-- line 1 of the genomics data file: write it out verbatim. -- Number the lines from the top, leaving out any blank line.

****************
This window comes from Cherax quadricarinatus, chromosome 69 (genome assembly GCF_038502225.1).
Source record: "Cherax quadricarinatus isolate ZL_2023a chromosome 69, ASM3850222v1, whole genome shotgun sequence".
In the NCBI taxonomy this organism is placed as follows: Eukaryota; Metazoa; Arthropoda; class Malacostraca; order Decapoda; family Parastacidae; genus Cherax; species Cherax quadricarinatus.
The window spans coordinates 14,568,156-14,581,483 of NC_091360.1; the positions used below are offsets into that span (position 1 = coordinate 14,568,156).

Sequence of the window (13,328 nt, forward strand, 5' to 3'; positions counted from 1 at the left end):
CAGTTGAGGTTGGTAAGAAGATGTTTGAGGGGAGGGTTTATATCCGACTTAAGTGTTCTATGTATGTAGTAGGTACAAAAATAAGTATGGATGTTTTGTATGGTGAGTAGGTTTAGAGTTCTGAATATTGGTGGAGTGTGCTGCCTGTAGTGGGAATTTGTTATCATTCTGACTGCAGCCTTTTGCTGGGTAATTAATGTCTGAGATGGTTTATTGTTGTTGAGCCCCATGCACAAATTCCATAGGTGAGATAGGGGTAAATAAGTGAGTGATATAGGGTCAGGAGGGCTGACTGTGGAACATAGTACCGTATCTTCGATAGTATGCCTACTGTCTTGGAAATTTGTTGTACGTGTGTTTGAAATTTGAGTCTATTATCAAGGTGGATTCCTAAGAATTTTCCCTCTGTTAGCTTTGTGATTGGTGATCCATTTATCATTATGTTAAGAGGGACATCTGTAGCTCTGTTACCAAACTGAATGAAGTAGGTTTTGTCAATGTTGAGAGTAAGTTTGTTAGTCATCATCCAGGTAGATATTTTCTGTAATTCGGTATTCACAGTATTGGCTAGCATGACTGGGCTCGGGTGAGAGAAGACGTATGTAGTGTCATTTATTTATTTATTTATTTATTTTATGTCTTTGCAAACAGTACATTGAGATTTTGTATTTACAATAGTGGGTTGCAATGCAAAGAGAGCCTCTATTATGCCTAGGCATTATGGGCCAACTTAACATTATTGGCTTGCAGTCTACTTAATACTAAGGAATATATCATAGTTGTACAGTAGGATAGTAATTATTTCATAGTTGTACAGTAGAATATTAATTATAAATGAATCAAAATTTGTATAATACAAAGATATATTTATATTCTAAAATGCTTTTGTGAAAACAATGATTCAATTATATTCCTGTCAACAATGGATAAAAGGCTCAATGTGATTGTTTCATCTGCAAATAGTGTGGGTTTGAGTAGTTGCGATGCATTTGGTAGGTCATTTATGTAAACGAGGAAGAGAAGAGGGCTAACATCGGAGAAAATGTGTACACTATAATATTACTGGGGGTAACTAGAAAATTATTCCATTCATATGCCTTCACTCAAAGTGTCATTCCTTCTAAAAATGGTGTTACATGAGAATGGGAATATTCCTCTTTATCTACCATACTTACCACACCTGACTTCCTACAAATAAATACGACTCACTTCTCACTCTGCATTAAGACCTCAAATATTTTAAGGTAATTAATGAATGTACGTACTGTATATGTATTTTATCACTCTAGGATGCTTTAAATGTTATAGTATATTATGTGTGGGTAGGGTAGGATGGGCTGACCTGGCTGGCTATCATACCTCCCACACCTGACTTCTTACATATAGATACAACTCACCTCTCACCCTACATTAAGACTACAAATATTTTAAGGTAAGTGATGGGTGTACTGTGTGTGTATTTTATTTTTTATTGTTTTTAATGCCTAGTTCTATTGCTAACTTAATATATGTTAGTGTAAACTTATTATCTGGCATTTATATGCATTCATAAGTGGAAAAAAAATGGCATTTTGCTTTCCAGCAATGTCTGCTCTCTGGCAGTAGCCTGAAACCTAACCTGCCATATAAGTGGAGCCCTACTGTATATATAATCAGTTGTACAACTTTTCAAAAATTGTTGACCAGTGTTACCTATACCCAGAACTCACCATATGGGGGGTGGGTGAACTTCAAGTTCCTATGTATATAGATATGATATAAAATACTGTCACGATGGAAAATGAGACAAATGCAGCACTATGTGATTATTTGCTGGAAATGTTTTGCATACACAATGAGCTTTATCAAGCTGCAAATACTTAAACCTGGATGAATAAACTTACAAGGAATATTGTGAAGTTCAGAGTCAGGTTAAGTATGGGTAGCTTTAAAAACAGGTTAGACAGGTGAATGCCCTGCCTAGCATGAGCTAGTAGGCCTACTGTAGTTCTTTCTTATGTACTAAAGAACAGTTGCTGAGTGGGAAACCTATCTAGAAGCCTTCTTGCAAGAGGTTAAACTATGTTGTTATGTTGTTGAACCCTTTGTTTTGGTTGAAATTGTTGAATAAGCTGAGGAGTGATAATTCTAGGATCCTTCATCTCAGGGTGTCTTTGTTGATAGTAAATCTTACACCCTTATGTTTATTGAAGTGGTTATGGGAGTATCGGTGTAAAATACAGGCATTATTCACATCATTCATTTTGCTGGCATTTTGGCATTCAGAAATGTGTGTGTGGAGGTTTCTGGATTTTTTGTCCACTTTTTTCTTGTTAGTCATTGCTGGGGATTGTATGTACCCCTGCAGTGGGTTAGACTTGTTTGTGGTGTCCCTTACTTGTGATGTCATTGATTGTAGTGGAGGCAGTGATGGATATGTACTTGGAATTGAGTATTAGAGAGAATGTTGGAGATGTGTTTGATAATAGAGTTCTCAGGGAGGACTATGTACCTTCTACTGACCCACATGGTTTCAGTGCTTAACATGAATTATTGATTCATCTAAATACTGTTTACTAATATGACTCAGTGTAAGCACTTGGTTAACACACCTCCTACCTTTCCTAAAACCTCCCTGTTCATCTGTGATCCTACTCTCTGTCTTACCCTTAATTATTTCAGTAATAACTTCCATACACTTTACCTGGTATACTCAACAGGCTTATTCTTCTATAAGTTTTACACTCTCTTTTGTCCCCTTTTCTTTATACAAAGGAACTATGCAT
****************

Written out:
This window comes from Cherax quadricarinatus, chromosome 69 (genome assembly GCF_038502225.1).